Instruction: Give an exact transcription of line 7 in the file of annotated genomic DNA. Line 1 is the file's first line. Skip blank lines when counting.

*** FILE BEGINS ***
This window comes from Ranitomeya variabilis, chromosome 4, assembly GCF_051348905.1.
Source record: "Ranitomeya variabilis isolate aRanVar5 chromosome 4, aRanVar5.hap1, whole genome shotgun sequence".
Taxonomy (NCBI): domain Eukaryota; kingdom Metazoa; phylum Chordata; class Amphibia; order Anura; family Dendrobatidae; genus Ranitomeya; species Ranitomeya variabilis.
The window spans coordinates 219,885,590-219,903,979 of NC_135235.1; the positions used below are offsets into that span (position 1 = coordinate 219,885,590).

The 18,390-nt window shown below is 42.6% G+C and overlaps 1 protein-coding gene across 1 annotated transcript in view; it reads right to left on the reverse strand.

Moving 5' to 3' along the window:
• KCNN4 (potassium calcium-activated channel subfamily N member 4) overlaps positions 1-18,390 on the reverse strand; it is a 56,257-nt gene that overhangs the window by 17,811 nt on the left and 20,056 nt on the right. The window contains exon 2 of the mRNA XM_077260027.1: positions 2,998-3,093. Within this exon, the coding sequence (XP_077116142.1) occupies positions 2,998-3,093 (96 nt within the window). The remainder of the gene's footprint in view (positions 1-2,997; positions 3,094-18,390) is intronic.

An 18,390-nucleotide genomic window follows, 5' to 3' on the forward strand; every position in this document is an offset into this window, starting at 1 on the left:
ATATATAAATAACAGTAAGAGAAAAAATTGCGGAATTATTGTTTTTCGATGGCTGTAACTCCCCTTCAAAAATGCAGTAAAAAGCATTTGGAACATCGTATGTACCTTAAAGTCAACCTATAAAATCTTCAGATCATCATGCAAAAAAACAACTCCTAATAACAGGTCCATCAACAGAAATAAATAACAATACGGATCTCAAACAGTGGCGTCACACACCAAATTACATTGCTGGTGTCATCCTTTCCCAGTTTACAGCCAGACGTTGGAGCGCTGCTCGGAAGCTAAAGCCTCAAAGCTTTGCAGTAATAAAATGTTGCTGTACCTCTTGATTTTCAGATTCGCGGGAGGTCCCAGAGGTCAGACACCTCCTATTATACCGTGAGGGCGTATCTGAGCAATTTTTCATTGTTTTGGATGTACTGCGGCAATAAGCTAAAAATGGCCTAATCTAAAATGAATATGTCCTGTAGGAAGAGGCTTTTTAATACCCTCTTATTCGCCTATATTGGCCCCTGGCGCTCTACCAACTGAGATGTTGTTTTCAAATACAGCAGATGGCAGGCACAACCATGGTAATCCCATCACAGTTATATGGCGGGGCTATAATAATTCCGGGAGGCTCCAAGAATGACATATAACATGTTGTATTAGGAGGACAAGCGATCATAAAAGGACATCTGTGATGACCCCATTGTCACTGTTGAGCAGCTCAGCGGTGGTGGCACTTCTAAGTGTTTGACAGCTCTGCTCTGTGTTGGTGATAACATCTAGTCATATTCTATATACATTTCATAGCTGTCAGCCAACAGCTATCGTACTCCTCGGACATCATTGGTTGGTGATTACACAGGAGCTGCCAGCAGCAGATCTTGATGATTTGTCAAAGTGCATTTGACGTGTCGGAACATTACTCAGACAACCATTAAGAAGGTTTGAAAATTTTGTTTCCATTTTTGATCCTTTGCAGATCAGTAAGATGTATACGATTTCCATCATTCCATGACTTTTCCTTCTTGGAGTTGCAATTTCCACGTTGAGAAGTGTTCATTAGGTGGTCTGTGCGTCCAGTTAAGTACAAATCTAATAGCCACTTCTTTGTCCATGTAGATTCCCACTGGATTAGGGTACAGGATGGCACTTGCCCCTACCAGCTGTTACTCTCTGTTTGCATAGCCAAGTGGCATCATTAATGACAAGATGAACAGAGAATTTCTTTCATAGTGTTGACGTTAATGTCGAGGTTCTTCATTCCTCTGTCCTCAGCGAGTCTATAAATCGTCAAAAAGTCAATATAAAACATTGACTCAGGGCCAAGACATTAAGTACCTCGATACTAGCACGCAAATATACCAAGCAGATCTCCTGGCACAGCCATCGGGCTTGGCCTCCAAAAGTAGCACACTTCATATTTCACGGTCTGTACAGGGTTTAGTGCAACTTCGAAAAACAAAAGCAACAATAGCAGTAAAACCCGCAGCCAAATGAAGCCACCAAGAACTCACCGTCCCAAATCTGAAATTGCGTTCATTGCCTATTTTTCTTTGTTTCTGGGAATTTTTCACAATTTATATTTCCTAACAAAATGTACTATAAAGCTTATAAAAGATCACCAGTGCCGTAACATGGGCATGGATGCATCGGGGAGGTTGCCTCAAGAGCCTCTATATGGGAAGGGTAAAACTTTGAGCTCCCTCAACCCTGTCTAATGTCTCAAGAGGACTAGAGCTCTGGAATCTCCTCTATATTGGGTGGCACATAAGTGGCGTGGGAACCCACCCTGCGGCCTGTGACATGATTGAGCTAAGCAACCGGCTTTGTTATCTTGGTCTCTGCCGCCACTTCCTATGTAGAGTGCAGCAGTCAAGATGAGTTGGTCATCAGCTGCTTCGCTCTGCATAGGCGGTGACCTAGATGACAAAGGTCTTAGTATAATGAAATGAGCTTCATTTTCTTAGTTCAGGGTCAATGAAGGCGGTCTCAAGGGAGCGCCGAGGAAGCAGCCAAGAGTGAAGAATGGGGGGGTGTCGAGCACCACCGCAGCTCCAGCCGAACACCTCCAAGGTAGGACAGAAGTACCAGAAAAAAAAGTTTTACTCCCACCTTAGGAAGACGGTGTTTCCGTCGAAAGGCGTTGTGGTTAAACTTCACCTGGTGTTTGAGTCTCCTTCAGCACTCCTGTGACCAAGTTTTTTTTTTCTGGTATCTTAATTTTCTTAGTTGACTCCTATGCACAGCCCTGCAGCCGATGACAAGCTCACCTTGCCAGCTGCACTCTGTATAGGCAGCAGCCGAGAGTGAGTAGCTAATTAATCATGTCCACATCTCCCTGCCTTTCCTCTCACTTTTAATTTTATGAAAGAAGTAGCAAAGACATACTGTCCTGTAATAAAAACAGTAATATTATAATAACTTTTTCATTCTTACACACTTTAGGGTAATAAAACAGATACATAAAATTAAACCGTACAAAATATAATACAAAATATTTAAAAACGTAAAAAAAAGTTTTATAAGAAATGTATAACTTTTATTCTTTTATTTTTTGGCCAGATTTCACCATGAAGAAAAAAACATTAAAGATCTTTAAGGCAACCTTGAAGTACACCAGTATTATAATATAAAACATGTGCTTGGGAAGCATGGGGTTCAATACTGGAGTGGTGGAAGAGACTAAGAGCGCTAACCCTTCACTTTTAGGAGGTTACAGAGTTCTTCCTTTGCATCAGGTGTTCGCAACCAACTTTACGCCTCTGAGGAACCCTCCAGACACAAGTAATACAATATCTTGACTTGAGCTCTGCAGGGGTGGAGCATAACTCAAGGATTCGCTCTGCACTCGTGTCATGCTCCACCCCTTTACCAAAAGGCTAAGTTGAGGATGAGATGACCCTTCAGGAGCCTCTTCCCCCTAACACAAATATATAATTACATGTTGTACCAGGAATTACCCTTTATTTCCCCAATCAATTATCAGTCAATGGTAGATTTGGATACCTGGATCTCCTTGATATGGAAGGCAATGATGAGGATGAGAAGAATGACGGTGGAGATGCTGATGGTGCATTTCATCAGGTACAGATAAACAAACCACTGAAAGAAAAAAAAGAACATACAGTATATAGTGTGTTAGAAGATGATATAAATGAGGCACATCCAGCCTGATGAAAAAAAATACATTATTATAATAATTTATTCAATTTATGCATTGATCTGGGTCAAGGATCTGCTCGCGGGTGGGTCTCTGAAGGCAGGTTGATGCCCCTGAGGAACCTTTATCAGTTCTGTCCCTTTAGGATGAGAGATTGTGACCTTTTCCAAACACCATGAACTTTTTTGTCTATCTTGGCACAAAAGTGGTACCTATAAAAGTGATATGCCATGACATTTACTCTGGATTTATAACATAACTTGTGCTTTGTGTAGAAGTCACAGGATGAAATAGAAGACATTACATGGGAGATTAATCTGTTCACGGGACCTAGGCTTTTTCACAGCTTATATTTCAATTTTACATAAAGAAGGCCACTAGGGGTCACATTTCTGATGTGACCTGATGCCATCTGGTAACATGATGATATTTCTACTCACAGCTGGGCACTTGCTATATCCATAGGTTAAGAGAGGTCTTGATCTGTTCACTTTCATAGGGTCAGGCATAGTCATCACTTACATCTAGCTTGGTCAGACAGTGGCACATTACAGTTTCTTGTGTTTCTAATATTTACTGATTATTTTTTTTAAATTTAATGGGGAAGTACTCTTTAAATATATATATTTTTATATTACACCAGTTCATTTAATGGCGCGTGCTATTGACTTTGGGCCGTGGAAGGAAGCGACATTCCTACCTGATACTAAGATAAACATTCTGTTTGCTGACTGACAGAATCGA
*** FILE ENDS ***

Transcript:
• KCNN4 (potassium calcium-activated channel subfamily N member 4) overlaps positions 1-18,390 on the reverse strand; it is a 56,257-nt gene that overhangs the window by 17,811 nt on the left and 20,056 nt on the right. The window contains exon 2 of the mRNA XM_077260027.1: positions 2,998-3,093. Within this exon, the coding sequence (XP_077116142.1) occupies positions 2,998-3,093 (96 nt within the window). The remainder of the gene's footprint in view (positions 1-2,997; positions 3,094-18,390) is intronic.